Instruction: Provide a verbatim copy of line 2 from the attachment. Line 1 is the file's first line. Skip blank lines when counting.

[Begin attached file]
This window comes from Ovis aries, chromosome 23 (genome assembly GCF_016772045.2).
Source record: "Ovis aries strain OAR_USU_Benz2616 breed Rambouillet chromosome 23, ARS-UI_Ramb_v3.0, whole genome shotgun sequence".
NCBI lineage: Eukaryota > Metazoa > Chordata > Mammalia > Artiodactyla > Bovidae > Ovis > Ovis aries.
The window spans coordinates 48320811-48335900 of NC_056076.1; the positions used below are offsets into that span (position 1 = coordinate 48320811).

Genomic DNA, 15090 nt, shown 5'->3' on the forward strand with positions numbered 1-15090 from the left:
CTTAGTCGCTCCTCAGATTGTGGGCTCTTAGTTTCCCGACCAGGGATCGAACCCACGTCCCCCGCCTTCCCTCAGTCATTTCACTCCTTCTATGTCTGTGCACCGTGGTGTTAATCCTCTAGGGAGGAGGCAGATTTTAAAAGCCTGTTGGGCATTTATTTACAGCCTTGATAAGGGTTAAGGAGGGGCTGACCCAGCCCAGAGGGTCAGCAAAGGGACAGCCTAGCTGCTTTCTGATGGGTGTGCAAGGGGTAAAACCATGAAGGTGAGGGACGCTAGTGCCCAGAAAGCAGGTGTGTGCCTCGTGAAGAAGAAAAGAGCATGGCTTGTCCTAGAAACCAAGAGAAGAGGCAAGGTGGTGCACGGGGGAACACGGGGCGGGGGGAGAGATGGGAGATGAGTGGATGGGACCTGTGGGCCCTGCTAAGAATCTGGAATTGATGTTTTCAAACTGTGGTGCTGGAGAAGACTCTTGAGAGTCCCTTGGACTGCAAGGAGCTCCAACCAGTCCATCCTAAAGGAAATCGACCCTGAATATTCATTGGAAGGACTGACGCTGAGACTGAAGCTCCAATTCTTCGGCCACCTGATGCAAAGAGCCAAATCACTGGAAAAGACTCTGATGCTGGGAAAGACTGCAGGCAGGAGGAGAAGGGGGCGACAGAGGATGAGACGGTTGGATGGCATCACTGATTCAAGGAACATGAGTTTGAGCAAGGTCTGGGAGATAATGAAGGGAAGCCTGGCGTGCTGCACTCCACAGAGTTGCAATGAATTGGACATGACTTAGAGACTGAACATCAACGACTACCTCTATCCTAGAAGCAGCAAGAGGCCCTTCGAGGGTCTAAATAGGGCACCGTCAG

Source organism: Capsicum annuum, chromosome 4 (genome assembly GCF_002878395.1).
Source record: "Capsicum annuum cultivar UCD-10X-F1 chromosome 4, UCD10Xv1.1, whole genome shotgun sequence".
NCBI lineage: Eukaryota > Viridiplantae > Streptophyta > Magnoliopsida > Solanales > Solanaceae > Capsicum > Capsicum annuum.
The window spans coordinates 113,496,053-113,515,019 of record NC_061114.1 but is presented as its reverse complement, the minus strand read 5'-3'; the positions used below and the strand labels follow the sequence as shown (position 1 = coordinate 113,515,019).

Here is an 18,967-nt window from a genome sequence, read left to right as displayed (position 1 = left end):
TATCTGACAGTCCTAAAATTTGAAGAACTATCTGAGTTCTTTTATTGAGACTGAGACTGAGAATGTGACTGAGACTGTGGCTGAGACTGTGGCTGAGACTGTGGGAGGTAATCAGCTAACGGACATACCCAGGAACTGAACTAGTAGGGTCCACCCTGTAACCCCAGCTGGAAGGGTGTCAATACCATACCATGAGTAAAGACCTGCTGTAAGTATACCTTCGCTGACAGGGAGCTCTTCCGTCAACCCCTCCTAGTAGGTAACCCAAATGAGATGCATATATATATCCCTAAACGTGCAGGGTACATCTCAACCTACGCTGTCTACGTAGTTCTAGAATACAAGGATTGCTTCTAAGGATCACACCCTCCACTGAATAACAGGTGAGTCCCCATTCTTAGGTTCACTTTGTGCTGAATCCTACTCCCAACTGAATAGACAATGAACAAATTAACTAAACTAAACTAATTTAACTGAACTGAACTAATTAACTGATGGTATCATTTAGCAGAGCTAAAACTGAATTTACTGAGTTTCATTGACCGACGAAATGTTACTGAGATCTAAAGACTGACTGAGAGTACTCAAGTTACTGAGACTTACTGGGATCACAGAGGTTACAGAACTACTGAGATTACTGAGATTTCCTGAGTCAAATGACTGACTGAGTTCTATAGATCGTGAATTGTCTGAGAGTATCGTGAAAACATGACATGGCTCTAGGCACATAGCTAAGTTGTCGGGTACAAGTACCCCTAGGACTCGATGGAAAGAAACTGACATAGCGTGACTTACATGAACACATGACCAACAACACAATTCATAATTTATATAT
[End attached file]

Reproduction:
Source record: "Ovis aries strain OAR_USU_Benz2616 breed Rambouillet chromosome 23, ARS-UI_Ramb_v3.0, whole genome shotgun sequence".